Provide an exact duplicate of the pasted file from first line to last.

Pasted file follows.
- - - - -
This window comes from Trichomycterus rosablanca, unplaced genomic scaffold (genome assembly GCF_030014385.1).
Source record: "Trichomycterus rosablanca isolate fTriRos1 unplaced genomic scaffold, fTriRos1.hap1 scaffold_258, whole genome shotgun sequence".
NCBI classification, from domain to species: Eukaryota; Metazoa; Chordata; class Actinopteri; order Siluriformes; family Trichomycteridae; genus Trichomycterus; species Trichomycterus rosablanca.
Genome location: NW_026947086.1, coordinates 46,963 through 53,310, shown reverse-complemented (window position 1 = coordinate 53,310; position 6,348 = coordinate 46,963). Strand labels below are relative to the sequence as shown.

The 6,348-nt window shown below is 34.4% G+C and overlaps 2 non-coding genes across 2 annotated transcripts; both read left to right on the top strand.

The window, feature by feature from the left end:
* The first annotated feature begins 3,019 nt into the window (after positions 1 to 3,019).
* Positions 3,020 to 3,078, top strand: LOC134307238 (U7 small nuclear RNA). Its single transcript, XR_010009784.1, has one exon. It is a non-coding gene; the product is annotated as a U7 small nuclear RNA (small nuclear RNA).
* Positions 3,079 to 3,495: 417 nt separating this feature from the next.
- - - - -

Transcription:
This window comes from Trichomycterus rosablanca, unplaced genomic scaffold (genome assembly GCF_030014385.1).
Source record: "Trichomycterus rosablanca isolate fTriRos1 unplaced genomic scaffold, fTriRos1.hap1 scaffold_258, whole genome shotgun sequence".
NCBI classification, from domain to species: Eukaryota; Metazoa; Chordata; class Actinopteri; order Siluriformes; family Trichomycteridae; genus Trichomycterus; species Trichomycterus rosablanca.
Genome location: NW_026947086.1, coordinates 46,963 through 53,310, shown reverse-complemented (window position 1 = coordinate 53,310; position 6,348 = coordinate 46,963). Strand labels below are relative to the sequence as shown.

The 6,348-nt window shown below is 34.4% G+C and overlaps 2 non-coding genes across 2 annotated transcripts; both read left to right on the top strand.

The window, feature by feature from the left end:
* The first annotated feature begins 3,019 nt into the window (after positions 1 to 3,019).
* Positions 3,020 to 3,078, top strand: LOC134307238 (U7 small nuclear RNA). Its single transcript, XR_010009784.1, has one exon. It is a non-coding gene; the product is annotated as a U7 small nuclear RNA (small nuclear RNA).
* Positions 3,079 to 3,495: 417 nt separating this feature from the next.